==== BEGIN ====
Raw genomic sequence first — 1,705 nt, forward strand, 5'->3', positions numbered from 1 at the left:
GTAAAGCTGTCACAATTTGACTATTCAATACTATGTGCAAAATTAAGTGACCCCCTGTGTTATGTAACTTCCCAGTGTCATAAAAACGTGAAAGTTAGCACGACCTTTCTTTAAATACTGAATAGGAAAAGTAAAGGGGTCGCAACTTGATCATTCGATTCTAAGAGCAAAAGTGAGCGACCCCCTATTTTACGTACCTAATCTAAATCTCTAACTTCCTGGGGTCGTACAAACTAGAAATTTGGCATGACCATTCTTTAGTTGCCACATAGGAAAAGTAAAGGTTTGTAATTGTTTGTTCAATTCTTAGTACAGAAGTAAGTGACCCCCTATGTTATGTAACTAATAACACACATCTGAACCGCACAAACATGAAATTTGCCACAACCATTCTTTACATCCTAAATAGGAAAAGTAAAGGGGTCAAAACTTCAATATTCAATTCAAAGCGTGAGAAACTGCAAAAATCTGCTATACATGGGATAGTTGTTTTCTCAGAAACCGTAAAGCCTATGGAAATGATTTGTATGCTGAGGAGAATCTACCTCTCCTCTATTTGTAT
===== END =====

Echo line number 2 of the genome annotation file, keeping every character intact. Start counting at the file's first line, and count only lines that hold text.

GTAAAGCTGTCACAATTTGACTATTCAATACTATGTGCAAAATTAAGTGACCCCCTGTGTTATGTAACTTCCCAGTGTCATAAAAACGTGAAAGTTAGCACGACCTTTCTTTAAATACTGAATAGGAAAAGTAAAGGGGTCGCAACTTGATCATTCGATTCTAAGAGCAAAAGTGAGCGACCCCCTATTTTACGTACCTAATCTAAATCTCTAACTTCCTGGGGTCGTACAAACTAGAAATTTGGCATGACCATTCTTTAGTTGCCACATAGGAAAAGTAAAGGTTTGTAATTGTTTGTTCAATTCTTAGTACAGAAGTAAGTGACCCCCTATGTTATGTAACTAATAACACACATCTGAACCGCACAAACATGAAATTTGCCACAACCATTCTTTACATCCTAAATAGGAAAAGTAAAGGGGTCAAAACTTCAATATTCAATTCAAAGCGTGAGAAACTGCAAAAATCTGCTATACATGGGATAGTTGTTTTCTCAGAAACCGTAAAGCCTATGGAAATGATTTGTATGCTGAGGAGAATCTACCTCTCCTCTATTTGTAT